We’re doing over 200km/h in the new Jaguar F-Type Project 7 on the short main straight of the Navarra circuit in Pamplona, Spain. I’m not sure of the exact speed because there’s a threatening right-hander ahead and this isn’t the moment to start scanning speedos.
The wind is tearing at the top of my head, but the airflow around my bonce feels curiously orderly. My passenger, on the other hand, is hunkered down in his seat because for him a tornado is blowing.
The difference between our comfort levels is down to the single, D-Type-style aerodynamic hump behind my head. The words of the company’s Special Vehicle Operations boss, Paul Newsome, delivered earlier, suddenly come back to me. “Project 7 is a bit of a selfish choice,” he said.
Jaguar’s idea for the Project 7 concept came to life at Goodwood two years ago as a way of celebrating Jaguar’s seven Le Mans wins and the achievements of the Ecurie Ecosse racing team responsible for two of them. The original was a single-seater and purely a concept, but the idea proved such a hit that Jaguar decided to build a more practical two-seat version in a limited run of 250 cars.
That initial concept has evolved into the car we’re driving today: the Project 7. It’s the most powerful road Jaguar yet, hand-built at the company’s Special Vehicle Operations division and fitted with all the top-end running gear: a specially tuned ZF eight-speed auto, electronic diff, carbon-ceramic brakes, unique-tune adaptive dampers and Jag-specific settings for engine management and chassis stability control.
The Project 7 also has unique springs and anti-roll bars, the most prominent feature being front springs that are a whopping 80 per cent stiffer, to cope with the potential force generated by the brakes and withstand high speed turn-in loads on the soft standard Continental Force tyres. Engineers also moved the Sport and standard suspension settings further apart, to provide good options for short and long-distance use.
The Project 7 starts with a standard V8 drophead, with its 5.0-litre supercharged engine modified to produce 423kW (19kW more than an F-Type R Coupe) and 680Nm. Proportionally, 19kW is not a huge increase, but it’s delivered via unique throttle maps that let you feel the extra energy from around 2500rpm.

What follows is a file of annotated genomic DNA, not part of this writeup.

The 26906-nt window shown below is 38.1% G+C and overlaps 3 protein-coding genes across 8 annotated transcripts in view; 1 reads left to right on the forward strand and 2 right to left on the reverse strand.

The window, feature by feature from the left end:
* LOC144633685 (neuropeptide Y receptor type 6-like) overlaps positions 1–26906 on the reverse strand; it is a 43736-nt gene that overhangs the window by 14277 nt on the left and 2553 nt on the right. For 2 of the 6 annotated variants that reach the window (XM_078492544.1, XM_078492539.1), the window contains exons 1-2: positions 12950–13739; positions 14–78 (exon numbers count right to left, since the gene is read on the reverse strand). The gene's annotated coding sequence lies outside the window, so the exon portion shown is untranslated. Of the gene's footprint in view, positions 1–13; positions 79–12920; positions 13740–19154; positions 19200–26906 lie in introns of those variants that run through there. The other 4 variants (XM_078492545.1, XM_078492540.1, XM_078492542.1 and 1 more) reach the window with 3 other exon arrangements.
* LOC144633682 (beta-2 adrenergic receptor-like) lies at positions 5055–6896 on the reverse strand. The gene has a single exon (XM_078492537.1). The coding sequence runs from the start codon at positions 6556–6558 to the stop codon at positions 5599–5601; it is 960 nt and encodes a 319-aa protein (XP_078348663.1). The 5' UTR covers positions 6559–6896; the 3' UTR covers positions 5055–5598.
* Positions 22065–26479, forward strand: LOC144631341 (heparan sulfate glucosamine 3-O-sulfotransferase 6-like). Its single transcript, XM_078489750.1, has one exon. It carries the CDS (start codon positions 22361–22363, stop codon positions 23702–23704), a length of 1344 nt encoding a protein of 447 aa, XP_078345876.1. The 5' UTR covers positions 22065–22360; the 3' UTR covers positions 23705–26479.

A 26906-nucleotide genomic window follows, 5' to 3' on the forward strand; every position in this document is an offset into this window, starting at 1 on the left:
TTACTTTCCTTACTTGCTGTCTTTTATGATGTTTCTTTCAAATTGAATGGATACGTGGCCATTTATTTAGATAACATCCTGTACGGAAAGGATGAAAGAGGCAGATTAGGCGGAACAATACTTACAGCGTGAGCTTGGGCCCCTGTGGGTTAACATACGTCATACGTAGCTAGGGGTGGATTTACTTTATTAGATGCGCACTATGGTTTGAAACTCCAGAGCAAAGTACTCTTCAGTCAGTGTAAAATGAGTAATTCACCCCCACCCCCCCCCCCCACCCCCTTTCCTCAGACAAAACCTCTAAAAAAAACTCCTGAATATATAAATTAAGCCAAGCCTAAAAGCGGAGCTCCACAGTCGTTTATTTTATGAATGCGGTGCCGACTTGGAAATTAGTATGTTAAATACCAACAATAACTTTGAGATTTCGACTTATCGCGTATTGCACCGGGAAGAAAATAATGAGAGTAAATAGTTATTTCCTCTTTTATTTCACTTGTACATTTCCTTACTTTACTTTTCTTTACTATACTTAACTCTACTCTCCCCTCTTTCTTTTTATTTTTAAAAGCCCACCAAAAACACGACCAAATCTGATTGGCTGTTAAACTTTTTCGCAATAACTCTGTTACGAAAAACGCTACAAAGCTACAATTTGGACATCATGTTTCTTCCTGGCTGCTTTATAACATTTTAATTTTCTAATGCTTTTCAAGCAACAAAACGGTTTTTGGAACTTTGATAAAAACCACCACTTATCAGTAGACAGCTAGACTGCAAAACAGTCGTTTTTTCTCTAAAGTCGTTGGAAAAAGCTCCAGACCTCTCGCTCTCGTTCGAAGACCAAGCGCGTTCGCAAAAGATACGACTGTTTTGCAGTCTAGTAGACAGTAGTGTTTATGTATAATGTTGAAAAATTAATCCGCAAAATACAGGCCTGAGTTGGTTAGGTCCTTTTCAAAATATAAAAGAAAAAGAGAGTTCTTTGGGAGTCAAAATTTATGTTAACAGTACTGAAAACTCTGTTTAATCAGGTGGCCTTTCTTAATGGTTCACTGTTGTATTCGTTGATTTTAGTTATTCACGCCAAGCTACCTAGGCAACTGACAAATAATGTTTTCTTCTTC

Throw in the effect of a 45kg weight reduction (the ‘roof’ saves 35kg and the seats have race-bred carbonfibre shells) and you get best-yet F-Type straight-line acceleration: 0-100km/h in 3.9sec. The top speed is electronically limited to 300km/h, as with other F-Types.
With the exhaust butterflies open (there’s a special console switch), the car emits a superb bark that turns into a magnificent crackle on the over-run. It’s the one thing that makes you want to slow down.
The big chase, Newsome admitted, was to rebalance the suspension and aerodynamics for high-speed. “In a high-power, short-wheelbase car like this, especially if it has a limited-slip diff and stiffened front end, you have to cope with two effects: a tendency towards too much understeer in corners and a loss of traction on the inside rear wheel,” he said.
“We increased front negative camber from 0.5 to 1.5deg, to encourage the front wheels to dig in, and we used rear torque vectoring – differential braking of the rear wheels – to make the car turn easily. It’s surprising how much yaw you can achieve with relatively little braking, although the challenge is to make it feel natural.”
SVO engineers also rebalanced the car’s rear-biased aerodynamic downforce by fitting side skirts and a large front splitter, while slightly reducing the effectiveness (and drag) of the boot-lid wing. “You should find the car’s quite a lot more agile than other F-Types,” Newsome said. “The mods we made are most obvious on track.”
With Newsome riding shotgun, we went for a blast on Spain’s superb rural roads. The honest truth is that, on road, this car simply has too much grip and turning ability to be seriously challenged in fast corners or roundabouts.
You feel the extra stiffness of the front end within the first 100 metres, along with the almost complete lack of body roll that comes with it. We couldn’t find any Oz-style bumps, but it’s likely the Project 7 is going to feel uncomfortable over such terrain.
On a better note, always present is the powerful initial bite and supreme high-speed retardation of the brakes. The steering feels firmer and a few per cent more communicative than an ordinary F-Type’s, especially when the car is turning. The gearchanges are also very quick, even if you leave the gearbox to its own devices. Bottom line: nothing about the Project 7 changes has harmed the F-Type’s endemic ease of driving.
Back on track, the Project 7 is hugely fast and accurate – plenty quick enough to divide capable drivers from the rest of us, because of the speed at which it arrives at the next corner. The engine’s huge midrange lets you add speed on the most ridiculously short straights, secure in the knowledge the big carbon discs will wash it away even more quickly.
As Newsome promised, the car’s party trick is its supreme stability and grip when plunging at 210km/h-plus into braking areas for 80km/h bends, followed by an almost uncanny ability, for a big car, to turn neatly and fast up against the limit.
That’s the Project 7. Extra agility was promised, extra agility was delivered and a lot more driver improvements came along for the ride.
4 out of 5 stars
Engine: 5000cc, DOHC, supercharged V8
Power: 423kW @ 6500rpm
Torque: 680Nm @ 3500rpm
0-100km/h: 3.9sec (claimed)